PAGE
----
If Sonic feels a little slower at the start of the game than you may be used to, this is because there’s a level-based stat system for strength, defense, ring capacity, and speed, which require you to bring certain objects to the inhabiting Koco leaders to increase their level. The pace at which you level up strength and defense felt a little too quick in comparison to the capacity and speed, but the late game allows you to max out all four with relative ease through the infamous Big The Cat’s very basic, yet oddly relaxing, fishing mini-game.
Flynn’s influence is felt most prominently with the character dialogue
The game also includes a skill tree with 15 abilities that can be unlocked through a mix of Skill Points and story progression, including the very helpful Auto Combo technique. Cycloop is the first one that you will learn, and it’ll quickly become your most used technique due to its versatility with challenges, in combat, and even just spawning rings by holding down Triangle and making a circle. The only disappointment here is that it felt like they misjudged the time it would take to earn all the skills, as I had most of them earned not too much past the midpoint of the game.
Not unlike Assassin’s Creed, Sonic Frontiers has challenges scattered around the world that you can find and complete to unlock more of the overworld map. These challenges are rarely difficult, usually tasking you to race to another marker on the map or something else that takes no more than 30 seconds or so to complete. Due to the repetitiveness and ease of the majority of them, these challenges felt a little undercooked.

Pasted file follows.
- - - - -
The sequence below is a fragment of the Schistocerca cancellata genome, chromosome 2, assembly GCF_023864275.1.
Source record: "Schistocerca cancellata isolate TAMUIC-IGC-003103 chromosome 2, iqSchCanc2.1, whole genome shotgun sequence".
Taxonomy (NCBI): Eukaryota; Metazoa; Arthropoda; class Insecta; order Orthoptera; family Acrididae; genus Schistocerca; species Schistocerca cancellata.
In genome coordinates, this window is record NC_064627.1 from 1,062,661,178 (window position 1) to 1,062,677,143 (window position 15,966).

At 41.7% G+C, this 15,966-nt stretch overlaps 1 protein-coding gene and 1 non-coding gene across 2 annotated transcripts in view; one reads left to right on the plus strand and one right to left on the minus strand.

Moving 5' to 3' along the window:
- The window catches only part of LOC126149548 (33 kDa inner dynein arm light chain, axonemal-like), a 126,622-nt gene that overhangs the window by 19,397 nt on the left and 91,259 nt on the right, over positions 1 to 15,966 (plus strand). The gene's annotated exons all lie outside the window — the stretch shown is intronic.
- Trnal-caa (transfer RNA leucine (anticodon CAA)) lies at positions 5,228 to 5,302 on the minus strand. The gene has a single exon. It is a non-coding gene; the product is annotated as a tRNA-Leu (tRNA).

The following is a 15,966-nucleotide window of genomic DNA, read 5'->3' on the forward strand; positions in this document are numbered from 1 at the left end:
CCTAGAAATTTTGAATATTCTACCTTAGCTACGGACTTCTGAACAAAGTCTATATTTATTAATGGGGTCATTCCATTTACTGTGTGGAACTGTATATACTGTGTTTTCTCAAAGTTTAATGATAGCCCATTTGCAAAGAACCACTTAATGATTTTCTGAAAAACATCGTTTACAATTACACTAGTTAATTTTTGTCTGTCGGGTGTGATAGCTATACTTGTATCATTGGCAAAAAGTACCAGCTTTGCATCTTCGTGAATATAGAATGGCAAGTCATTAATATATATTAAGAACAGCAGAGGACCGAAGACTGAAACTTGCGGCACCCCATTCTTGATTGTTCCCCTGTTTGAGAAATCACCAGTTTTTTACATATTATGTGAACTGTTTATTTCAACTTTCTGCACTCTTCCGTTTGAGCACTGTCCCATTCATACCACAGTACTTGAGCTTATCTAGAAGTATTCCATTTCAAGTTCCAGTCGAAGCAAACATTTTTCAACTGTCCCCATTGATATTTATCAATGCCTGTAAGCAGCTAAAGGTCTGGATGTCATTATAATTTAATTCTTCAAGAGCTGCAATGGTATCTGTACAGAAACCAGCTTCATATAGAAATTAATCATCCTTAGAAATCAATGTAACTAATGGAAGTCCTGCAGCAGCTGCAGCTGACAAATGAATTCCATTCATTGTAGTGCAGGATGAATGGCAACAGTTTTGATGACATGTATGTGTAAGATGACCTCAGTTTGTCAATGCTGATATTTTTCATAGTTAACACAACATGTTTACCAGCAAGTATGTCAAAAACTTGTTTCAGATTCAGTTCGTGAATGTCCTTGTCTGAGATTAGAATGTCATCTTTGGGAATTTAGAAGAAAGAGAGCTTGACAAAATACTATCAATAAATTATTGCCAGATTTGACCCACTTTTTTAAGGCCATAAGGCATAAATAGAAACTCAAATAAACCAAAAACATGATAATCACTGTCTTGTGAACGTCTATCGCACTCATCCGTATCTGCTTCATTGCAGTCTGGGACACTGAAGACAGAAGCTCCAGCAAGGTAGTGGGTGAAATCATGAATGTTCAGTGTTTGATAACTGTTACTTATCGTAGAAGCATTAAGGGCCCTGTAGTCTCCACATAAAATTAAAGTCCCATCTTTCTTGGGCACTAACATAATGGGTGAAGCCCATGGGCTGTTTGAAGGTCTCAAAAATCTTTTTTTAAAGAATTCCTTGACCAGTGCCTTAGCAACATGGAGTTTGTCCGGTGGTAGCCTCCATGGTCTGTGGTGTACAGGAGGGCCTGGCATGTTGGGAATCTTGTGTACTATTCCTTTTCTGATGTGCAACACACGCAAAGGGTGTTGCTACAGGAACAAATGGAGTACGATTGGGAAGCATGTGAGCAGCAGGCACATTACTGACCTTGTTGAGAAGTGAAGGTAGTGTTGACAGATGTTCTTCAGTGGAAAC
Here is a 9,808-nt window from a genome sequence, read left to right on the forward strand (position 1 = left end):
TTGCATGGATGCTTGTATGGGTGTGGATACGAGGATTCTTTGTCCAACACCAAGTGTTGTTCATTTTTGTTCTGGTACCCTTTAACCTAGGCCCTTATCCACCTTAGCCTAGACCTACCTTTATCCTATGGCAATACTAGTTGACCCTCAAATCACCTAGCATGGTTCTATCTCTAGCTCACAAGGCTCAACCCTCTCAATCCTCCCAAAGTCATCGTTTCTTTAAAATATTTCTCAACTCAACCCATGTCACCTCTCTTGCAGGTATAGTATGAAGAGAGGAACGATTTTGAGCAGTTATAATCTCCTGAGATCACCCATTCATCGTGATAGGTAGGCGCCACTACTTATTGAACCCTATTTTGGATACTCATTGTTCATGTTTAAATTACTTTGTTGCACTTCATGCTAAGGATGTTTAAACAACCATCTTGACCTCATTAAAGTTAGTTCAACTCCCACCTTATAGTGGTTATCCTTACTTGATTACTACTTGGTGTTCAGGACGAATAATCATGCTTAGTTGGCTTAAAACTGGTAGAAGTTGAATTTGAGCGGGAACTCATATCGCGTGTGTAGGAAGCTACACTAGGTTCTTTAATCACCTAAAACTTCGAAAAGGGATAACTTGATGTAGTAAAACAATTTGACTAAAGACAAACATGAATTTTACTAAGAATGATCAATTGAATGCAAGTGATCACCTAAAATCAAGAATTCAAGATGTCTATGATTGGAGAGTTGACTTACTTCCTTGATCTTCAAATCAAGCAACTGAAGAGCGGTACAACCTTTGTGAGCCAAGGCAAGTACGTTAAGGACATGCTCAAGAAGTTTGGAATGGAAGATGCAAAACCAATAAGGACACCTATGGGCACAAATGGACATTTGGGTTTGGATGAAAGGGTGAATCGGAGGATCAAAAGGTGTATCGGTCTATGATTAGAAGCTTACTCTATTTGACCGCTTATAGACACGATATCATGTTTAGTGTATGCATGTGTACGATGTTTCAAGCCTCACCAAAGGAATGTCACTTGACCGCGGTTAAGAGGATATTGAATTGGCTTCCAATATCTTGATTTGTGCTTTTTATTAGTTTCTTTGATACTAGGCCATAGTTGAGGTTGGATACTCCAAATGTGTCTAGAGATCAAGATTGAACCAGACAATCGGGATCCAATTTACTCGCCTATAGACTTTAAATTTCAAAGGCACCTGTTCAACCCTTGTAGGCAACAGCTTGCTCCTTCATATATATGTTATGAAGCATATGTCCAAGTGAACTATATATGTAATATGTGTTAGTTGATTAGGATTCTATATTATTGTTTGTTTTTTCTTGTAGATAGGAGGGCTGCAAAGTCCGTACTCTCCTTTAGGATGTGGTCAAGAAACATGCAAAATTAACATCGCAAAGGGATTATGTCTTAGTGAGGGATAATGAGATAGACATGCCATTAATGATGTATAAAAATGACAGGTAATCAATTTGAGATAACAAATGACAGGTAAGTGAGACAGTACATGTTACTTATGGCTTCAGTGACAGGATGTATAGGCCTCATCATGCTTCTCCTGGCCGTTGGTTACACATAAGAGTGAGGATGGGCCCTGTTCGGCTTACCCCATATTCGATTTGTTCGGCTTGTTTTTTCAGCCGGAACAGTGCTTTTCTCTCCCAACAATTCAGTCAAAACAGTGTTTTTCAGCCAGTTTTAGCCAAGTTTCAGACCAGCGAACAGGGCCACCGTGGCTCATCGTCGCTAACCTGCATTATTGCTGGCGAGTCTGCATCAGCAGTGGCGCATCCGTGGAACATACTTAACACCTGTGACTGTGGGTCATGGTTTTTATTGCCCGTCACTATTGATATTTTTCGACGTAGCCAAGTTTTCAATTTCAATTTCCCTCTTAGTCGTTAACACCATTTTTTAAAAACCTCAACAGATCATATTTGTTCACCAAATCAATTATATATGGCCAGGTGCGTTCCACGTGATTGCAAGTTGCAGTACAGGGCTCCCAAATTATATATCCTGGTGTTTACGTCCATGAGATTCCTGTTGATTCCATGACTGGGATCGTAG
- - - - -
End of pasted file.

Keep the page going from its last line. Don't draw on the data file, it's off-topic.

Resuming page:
After unlocking the subsequent islands, you can travel back and forth between them directly from the map screen in less than five seconds, making the game feel all the more cohesive in scale. In fact, the load times as a whole were very impressive between cutscenes and the like, though that doesn’t carry over entirely to the in-game loading as there is still a good bit of pop-in at times when traversing the islands.
Besides building out your map on each island, Sonic will also have some sort of main mission goal that he is working towards. This mission will usually be one of two things, finding Memory Tokens for a specific character and then eventually collecting the Chaos Emeralds on each island. Memory Tokens bring a collectathon element into the mix by gating players from advancing without collecting certain amounts.